- “We may apply this concept to reform society” – Skinner
Habituation: The response to a benign stimulus repeated over and over gradually decreases.
This is due to decreased release of excitatory neurotransmitter from the presynaptic neuron. The opposite response where the response to a noxious stimulus repeated over and over gradually increases is termed sensitization. Both habituation and sensitization are examples of nonassociative learning because the organism learns about a single stimulus.
Memory is retention and storage of learnt information.
- Implicit memory is reflexive (nondeclarative). It is nondeclarative in that one is not aware of its execution. Examples include skills one has perfected.
- Explicit memory, which is declarative, requires conscious recall of events or facts. It requires processing in the hippocampus.
- Working memory is a form of short term memory used to plan actions; example, dialing a phone number one has just seen on the phone book. It is stored in prefrontal cortex.
- Short-term memory is prone to erasure; long- term memory (‘true memory’) is resistant to erasure.
- Consolidation refers to the formation of new long term memories from short-term memories, and it occurs in the hippocampus. The hippocampus is rich in NMDA receptors. NMDA receptors are a type of glutamate receptors.
Mechanisms implicated in memory:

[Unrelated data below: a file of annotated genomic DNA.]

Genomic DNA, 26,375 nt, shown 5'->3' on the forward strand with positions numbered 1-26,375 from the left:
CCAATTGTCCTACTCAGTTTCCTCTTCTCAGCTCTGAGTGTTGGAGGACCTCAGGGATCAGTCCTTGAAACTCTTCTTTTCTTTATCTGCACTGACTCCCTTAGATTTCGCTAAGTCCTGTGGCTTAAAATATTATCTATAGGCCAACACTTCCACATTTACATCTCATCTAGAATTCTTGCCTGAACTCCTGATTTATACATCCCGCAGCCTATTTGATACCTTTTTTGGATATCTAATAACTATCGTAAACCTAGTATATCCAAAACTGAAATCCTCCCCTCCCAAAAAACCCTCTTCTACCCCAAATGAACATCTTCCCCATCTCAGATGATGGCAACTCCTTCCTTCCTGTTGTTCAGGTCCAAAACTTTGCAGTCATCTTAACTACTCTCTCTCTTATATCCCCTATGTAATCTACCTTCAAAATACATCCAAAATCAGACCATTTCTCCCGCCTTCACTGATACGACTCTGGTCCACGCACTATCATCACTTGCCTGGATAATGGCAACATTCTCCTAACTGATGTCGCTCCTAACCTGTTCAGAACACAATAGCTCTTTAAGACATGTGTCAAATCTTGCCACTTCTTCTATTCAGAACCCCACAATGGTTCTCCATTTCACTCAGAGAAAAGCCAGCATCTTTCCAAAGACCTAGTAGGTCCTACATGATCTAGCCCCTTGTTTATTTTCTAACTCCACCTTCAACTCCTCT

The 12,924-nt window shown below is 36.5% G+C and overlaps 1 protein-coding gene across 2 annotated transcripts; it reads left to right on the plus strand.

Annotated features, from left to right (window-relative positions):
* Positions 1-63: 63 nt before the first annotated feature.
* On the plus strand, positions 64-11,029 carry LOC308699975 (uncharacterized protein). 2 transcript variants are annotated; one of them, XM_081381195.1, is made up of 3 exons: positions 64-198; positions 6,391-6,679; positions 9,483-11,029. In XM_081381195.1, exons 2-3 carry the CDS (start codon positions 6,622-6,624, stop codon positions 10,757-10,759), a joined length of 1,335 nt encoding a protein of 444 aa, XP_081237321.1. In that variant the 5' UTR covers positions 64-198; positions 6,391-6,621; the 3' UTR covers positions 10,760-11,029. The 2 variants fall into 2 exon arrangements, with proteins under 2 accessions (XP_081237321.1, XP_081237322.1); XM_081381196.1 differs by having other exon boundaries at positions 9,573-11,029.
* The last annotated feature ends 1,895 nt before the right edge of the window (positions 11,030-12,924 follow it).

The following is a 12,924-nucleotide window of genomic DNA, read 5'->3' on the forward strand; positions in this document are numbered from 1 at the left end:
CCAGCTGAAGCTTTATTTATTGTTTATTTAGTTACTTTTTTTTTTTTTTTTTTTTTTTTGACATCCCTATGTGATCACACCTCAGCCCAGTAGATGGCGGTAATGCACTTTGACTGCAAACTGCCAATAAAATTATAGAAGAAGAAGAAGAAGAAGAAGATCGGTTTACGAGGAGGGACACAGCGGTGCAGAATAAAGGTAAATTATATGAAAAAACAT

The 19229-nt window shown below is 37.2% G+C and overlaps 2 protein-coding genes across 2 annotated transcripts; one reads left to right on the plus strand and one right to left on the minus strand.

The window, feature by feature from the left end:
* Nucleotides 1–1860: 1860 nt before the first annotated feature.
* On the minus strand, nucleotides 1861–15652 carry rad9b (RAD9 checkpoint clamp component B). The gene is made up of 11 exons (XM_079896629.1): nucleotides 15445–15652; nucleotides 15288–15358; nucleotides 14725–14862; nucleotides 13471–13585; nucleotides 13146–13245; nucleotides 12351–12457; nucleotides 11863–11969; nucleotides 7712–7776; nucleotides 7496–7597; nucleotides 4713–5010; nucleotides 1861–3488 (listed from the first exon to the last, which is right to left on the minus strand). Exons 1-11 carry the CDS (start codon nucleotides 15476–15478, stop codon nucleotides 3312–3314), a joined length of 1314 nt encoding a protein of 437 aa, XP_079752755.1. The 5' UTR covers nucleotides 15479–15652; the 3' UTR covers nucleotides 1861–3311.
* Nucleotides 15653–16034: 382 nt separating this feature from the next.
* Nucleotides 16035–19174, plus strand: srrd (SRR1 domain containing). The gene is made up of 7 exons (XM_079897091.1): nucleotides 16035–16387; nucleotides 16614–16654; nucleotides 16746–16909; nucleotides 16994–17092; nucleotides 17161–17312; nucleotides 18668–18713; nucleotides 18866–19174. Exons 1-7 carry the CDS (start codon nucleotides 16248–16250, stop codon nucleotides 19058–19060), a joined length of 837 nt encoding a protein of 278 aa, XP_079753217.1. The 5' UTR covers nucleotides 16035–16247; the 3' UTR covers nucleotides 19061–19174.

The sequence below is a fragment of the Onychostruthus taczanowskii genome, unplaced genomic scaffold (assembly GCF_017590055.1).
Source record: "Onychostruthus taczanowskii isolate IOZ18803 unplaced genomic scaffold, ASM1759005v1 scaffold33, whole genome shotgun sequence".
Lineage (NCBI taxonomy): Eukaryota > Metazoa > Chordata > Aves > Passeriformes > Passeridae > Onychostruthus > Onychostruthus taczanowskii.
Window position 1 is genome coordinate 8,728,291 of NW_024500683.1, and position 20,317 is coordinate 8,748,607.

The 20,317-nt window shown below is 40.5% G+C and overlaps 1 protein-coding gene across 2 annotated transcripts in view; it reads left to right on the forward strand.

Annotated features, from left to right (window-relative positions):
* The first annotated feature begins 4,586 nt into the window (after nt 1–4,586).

- Post-tetanic potentiation
- Long-term potentiation
- Changes in synaptic strength
- Increases in synaptic contacts
- Formation of new neurons from stem cells in the olfactory bulb and hippocampus may play a role.
Post-tetanic potentiation: Enhanced postsynaptic potentials after a brief tetanizing train of stimuli in the presynaptic neuron.
Long-term potentiation: Long-lasting facilitation of transmission in neural pathways following a brief period of high-frequency stimulation. This process is important for consolidation, i.e. the formation of long term memories.
Conditions which influence consolidation (formation of new memories from short-term memory)
- Repetition of stimulus (facilitates)
- Sleep (facilitates)
- Convulsions, electroconvulsive therapy (inhibit)
- Anesthetics, tranquilizers (inhibit)
- Hypoxia (inhibits)
- Inhibitors of protein synthesis (inhibit)